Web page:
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The disease is most severe in nursery stock and seedlings where plants are grown closely together. However, established plants are also attacked. Two different fungi have been found causing this disease Phomopsis juniperovora and Kabatina juniperi. Microscopic examination of the diseased tissue and fungal spores is required to determine which fungus is present.
Phomopsis attacks the foliage and then invades stems anytime during the year. Branches up to 0.4 inch (1 cm) in diameter can be girdled. From the time a twig is first infected until new spores are formed can be as short as 3 weeks. At moderate temperatures (16-26oC = 61-79oF) when the foliage is wet, a spore can germinate and invade the needle in 7 hours.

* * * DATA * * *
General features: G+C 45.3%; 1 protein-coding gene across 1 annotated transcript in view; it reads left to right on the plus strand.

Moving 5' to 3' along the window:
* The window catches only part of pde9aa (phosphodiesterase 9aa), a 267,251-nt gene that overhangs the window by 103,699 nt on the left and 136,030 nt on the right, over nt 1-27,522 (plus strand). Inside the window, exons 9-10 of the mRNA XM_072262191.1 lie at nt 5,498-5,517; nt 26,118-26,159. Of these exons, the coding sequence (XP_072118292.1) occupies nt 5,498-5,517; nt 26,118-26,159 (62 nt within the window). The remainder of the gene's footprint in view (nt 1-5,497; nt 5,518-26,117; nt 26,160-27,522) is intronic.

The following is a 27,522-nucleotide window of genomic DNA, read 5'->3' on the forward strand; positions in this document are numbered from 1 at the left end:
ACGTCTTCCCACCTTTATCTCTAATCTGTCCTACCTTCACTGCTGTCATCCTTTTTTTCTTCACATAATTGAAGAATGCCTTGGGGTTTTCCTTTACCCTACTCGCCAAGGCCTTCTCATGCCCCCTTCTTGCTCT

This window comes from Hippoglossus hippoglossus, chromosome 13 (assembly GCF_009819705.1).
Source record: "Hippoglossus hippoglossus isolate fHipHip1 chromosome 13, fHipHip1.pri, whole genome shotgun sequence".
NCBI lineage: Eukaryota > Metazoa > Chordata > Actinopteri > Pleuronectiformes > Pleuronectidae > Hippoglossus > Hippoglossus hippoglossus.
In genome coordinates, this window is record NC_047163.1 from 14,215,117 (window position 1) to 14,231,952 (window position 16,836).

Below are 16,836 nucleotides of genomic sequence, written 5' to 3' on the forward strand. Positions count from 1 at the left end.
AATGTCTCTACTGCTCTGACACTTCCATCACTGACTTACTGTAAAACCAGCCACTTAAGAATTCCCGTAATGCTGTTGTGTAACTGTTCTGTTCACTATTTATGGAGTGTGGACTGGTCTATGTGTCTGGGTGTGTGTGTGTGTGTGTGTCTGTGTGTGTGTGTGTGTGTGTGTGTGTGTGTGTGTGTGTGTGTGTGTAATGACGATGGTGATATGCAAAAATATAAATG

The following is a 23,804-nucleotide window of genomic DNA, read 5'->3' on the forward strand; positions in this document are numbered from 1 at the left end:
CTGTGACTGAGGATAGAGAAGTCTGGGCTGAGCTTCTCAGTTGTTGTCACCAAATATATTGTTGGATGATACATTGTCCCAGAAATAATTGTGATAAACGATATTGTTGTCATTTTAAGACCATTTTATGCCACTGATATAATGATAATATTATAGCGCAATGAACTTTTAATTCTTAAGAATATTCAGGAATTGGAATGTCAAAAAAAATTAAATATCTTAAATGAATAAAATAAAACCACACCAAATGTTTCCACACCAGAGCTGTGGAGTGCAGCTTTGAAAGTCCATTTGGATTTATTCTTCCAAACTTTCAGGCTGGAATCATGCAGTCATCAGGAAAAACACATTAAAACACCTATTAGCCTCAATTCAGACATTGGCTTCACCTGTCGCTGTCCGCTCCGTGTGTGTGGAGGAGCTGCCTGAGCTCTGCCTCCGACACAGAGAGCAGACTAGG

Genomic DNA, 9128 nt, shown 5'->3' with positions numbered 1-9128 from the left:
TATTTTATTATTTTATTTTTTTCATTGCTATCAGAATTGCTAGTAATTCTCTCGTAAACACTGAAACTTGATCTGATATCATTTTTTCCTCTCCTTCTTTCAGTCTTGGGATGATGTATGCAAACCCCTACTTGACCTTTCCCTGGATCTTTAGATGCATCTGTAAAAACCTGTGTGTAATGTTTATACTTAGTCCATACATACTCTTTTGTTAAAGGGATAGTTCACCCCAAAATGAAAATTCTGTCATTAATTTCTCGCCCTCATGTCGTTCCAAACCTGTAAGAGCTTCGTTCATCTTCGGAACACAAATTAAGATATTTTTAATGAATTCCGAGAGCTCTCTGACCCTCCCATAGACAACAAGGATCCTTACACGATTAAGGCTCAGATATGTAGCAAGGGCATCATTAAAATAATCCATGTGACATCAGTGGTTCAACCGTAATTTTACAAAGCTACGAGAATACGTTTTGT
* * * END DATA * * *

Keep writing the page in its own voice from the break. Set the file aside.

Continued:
Blight due to Kabatina occurs in the spring. It is suspected that the actual infection occurred the previous fall. In controlled experiments, only plants with wounded foliage become infected. In nature, insect feeding sites may provide the point of entry.
Prepared by Gary W. Moorman, Professor of Plant Pathology
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